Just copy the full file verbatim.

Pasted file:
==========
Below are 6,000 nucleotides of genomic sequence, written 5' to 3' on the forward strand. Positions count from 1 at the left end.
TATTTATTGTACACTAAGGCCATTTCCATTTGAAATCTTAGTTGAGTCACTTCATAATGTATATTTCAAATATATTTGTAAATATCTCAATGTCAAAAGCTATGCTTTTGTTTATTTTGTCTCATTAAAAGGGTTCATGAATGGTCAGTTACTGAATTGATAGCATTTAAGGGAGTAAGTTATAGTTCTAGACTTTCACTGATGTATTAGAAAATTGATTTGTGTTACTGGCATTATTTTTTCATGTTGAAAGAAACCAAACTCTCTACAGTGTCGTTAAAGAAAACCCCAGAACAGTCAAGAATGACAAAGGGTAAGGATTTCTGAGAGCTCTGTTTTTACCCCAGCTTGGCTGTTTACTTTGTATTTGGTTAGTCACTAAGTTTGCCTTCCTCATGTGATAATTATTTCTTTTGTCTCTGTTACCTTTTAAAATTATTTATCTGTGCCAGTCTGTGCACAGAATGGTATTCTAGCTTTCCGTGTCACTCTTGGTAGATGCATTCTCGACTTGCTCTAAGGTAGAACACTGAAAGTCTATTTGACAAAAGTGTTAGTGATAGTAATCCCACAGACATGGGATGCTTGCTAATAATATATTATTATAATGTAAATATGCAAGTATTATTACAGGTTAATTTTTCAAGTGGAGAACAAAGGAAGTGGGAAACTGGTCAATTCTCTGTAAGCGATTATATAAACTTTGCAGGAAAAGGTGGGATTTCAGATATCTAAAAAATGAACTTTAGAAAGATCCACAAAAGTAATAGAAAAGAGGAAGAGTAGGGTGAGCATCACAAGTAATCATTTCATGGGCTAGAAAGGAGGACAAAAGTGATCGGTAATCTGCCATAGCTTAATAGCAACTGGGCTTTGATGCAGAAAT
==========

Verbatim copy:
Below are 6,000 nucleotides of genomic sequence, written 5' to 3' on the forward strand. Positions count from 1 at the left end.
TATTTATTGTACACTAAGGCCATTTCCATTTGAAATCTTAGTTGAGTCACTTCATAATGTATATTTCAAATATATTTGTAAATATCTCAATGTCAAAAGCTATGCTTTTGTTTATTTTGTCTCATTAAAAGGGTTCATGAATGGTCAGTTACTGAATTGATAGCATTTAAGGGAGTAAGTTATAGTTCTAGACTTTCACTGATGTATTAGAAAATTGATTTGTGTTACTGGCATTATTTTTTCATGTTGAAAGAAACCAAACTCTCTACAGTGTCGTTAAAGAAAACCCCAGAACAGTCAAGAATGACAAAGGGTAAGGATTTCTGAGAGCTCTGTTTTTACCCCAGCTTGGCTGTTTACTTTGTATTTGGTTAGTCACTAAGTTTGCCTTCCTCATGTGATAATTATTTCTTTTGTCTCTGTTACCTTTTAAAATTATTTATCTGTGCCAGTCTGTGCACAGAATGGTATTCTAGCTTTCCGTGTCACTCTTGGTAGATGCATTCTCGACTTGCTCTAAGGTAGAACACTGAAAGTCTATTTGACAAAAGTGTTAGTGATAGTAATCCCACAGACATGGGATGCTTGCTAATAATATATTATTATAATGTAAATATGCAAGTATTATTACAGGTTAATTTTTCAAGTGGAGAACAAAGGAAGTGGGAAACTGGTCAATTCTCTGTAAGCGATTATATAAACTTTGCAGGAAAAGGTGGGATTTCAGATATCTAAAAAATGAACTTTAGAAAGATCCACAAAAGTAATAGAAAAGAGGAAGAGTAGGGTGAGCATCACAAGTAATCATTTCATGGGCTAGAAAGGAGGACAAAAGTGATCGGTAATCTGCCATAGCTTAATAGCAACTGGGCTTTGATGCAGAAAT